The following are different types of life insurance policies and their characteristics. Keep in mind that the intent of life insurance is to provide for the life of your heirs and/or beneficiaries for such things as payment of debts and to provide family income. In addition, the policy can provide supplemental income for retirement.
TRADITIONAL WHOLE LIFE
EXCESS INTEREST WHOLE LIFE
ACCELERATED DEATH BENEFITS
Some terminally ill patients may hold life insurance policies with companies that do not offer accelerated death benefits. A viatical settlement can provide cash benefits prior to death.
A viatical settlement is a contract in which the terminally ill owner of a life insurance policy sells the death benefit of their policy to a third party in return for immediate cash payment.
The investor or investors who purchase that right become the beneficiary in exchange for a negotiated amount, which is lower than the face value or death benefit of the policy. In addition, the investors take over the premium payments. Investors in viatical contracts recoup their investment when the full death benefits are paid upon the death of the original policy owner.
A viatical contract requires close scrutiny by the original policy owner since these agreements are complicated financial and legal transactions. If you are considering such a contract, you may want to consult with your attorney, physician, life insurance agent or company, and accountant or financial planner. Proceeds from the settlement may create tax liability and affect Medicaid eligibility.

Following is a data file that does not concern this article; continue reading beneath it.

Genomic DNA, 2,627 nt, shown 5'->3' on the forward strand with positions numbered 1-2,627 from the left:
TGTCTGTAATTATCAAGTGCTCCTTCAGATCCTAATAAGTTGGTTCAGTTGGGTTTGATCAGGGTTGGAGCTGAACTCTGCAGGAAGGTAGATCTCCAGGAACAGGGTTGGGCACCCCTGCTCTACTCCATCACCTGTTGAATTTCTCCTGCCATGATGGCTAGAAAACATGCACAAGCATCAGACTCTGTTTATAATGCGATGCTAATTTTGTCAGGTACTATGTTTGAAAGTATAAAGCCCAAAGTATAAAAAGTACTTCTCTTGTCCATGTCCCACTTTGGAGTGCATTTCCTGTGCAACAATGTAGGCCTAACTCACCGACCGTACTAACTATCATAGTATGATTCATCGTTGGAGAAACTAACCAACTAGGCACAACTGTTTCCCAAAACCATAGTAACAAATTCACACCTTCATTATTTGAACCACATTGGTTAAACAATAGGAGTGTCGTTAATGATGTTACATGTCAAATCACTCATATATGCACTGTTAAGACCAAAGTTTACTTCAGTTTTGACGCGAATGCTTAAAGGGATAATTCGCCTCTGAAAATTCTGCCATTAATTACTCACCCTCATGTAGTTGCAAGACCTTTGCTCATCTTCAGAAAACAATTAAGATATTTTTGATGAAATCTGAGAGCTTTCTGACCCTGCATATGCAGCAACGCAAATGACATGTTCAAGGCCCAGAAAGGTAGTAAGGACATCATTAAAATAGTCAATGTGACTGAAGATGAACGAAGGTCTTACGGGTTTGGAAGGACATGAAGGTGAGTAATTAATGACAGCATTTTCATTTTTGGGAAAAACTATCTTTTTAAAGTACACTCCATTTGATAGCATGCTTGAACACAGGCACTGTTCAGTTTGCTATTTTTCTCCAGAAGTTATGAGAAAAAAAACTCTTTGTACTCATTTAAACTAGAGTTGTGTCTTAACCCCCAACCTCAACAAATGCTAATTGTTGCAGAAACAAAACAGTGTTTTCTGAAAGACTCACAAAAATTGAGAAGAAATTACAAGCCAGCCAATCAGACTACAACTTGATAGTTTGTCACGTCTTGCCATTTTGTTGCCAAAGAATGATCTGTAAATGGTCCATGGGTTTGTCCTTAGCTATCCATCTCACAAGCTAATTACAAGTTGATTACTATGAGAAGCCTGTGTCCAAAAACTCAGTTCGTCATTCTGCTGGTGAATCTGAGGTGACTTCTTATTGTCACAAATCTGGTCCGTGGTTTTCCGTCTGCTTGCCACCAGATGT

Life insurance policies with accumulated cash values frequently offer the policyholder the option of using the policy’s cash value or dividends to cover premium payments at a future date. Although the premiums seem to disappear, payments are still being made from the policy’s cash values.
If you elect this option, you should carefully monitor your policy’s cash value. Changes in interest rates, cost of insurance, policy expenses and loans can quickly eliminate your policy’s ability to pay for itself. Such changes could force you to resume premium payments to keep your policy.
This article is intended to be helpful and informative. But even common legal matters can become complex and stressful. A qualified insurance lawyer can address your particular legal needs, explain the law, and represent you in court. Take the first step now and contact an attorney in your area from our directory to discuss your specific legal situation.